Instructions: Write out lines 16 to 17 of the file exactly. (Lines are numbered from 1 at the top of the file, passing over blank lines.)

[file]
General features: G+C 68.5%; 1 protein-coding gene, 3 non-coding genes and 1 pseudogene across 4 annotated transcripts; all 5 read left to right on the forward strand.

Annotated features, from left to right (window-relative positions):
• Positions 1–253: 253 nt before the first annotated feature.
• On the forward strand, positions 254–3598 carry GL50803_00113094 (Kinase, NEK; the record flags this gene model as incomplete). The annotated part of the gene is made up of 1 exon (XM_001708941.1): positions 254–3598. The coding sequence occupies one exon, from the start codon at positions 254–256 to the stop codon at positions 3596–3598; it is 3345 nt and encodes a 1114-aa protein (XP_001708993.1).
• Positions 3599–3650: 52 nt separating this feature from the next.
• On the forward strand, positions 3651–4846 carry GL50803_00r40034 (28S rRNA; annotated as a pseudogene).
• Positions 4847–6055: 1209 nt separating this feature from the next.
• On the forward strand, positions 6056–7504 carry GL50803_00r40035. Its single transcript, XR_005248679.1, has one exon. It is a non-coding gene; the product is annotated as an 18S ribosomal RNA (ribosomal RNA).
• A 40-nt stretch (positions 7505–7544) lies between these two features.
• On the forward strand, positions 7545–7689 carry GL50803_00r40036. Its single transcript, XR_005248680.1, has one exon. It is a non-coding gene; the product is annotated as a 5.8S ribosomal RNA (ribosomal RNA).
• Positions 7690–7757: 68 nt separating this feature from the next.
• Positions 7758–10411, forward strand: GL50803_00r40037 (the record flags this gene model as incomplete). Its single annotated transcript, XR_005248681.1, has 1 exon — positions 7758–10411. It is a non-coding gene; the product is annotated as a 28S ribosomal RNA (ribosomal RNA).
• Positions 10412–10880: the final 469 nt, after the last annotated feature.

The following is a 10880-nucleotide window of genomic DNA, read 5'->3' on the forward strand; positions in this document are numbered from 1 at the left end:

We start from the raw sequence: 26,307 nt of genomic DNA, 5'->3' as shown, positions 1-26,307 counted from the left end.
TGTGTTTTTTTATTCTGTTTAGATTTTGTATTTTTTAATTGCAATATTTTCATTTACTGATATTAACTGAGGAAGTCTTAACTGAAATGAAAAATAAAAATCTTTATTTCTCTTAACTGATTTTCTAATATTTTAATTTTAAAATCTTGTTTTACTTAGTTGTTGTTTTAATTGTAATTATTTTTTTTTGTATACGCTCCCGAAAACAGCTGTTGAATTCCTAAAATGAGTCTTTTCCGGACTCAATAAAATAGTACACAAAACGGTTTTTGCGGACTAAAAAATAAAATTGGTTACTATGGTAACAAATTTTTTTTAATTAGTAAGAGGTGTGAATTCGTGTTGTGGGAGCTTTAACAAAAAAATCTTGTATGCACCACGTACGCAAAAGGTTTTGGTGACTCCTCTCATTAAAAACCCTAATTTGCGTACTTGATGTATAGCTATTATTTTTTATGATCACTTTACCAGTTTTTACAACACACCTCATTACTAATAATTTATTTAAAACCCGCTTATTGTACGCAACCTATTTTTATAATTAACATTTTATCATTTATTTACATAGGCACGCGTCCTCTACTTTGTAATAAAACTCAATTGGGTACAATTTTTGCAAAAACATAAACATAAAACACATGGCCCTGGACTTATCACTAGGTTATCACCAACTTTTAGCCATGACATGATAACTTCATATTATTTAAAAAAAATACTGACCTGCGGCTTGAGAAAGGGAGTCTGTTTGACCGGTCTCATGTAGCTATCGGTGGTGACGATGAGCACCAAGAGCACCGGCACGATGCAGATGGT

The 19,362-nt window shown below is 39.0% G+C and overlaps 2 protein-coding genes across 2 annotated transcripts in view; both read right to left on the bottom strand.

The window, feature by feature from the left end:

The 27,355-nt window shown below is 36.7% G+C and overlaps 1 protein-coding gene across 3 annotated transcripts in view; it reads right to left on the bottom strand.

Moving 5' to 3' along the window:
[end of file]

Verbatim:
TGTGTTTTTTTATTCTGTTTAGATTTTGTATTTTTTAATTGCAATATTTTCATTTACTGATATTAACTGAGGAAGTCTTAACTGAAATGAAAAATAAAAATCTTTATTTCTCTTAACTGATTTTCTAATATTTTAATTTTAAAATCTTGTTTTACTTAGTTGTTGTTTTAATTGTAATTATTTTTTTTTGTATACGCTCCCGAAAACAGCTGTTGAATTCCTAAAATGAGTCTTTTCCGGACTCAATAAAATAGTACACAAAACGGTTTTTGCGGACTAAAAAATAAAATTGGTTACTATGGTAACAAATTTTTTTTAATTAGTAAGAGGTGTGAATTCGTGTTGTGGGAGCTTTAACAAAAAAATCTTGTATGCACCACGTACGCAAAAGGTTTTGGTGACTCCTCTCATTAAAAACCCTAATTTGCGTACTTGATGTATAGCTATTATTTTTTATGATCACTTTACCAGTTTTTACAACACACCTCATTACTAATAATTTATTTAAAACCCGCTTATTGTACGCAACCTATTTTTATAATTAACATTTTATCATTTATTTACATAGGCACGCGTCCTCTACTTTGTAATAAAACTCAATTGGGTACAATTTTTGCAAAAACATAAACATAAAACACATGGCCCTGGACTTATCACTAGGTTATCACCAACTTTTAGCCATGACATGATAACTTCATATTATTTAAAAAAAATACTGACCTGCGGCTTGAGAAAGGGAGTCTGTTTGACCGGTCTCATGTAGCTATCGGTGGTGACGATGAGCACCAAGAGCACCGGCACGATGCAGATGGT

The 19,362-nt window shown below is 39.0% G+C and overlaps 2 protein-coding genes across 2 annotated transcripts in view; both read right to left on the bottom strand.